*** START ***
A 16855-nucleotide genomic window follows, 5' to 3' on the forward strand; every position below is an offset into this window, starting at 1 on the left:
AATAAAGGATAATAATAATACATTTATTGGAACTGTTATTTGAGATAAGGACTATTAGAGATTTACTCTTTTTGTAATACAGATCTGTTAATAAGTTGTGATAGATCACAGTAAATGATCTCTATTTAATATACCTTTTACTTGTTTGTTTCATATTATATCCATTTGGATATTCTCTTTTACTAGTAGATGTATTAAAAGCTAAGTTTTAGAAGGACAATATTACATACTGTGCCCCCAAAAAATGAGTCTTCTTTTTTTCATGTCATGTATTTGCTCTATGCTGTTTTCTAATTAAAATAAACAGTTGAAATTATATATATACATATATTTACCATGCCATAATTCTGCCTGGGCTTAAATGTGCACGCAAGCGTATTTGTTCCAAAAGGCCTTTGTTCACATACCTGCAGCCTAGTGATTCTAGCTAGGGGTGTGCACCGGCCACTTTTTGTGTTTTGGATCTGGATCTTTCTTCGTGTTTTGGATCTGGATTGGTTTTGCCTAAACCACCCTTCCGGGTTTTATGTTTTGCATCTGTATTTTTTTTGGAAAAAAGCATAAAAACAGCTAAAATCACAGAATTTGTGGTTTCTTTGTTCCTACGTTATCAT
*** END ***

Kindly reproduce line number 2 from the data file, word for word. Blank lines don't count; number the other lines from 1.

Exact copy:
AATAAAGGATAATAATAATACATTTATTGGAACTGTTATTTGAGATAAGGACTATTAGAGATTTACTCTTTTTGTAATACAGATCTGTTAATAAGTTGTGATAGATCACAGTAAATGATCTCTATTTAATATACCTTTTACTTGTTTGTTTCATATTATATCCATTTGGATATTCTCTTTTACTAGTAGATGTATTAAAAGCTAAGTTTTAGAAGGACAATATTACATACTGTGCCCCCAAAAAATGAGTCTTCTTTTTTTCATGTCATGTATTTGCTCTATGCTGTTTTCTAATTAAAATAAACAGTTGAAATTATATATATACATATATTTACCATGCCATAATTCTGCCTGGGCTTAAATGTGCACGCAAGCGTATTTGTTCCAAAAGGCCTTTGTTCACATACCTGCAGCCTAGTGATTCTAGCTAGGGGTGTGCACCGGCCACTTTTTGTGTTTTGGATCTGGATCTTTCTTCGTGTTTTGGATCTGGATTGGTTTTGCCTAAACCACCCTTCCGGGTTTTATGTTTTGCATCTGTATTTTTTTTGGAAAAAAGCATAAAAACAGCTAAAATCACAGAATTTGTGGTTTCTTTGTTCCTACGTTATCAT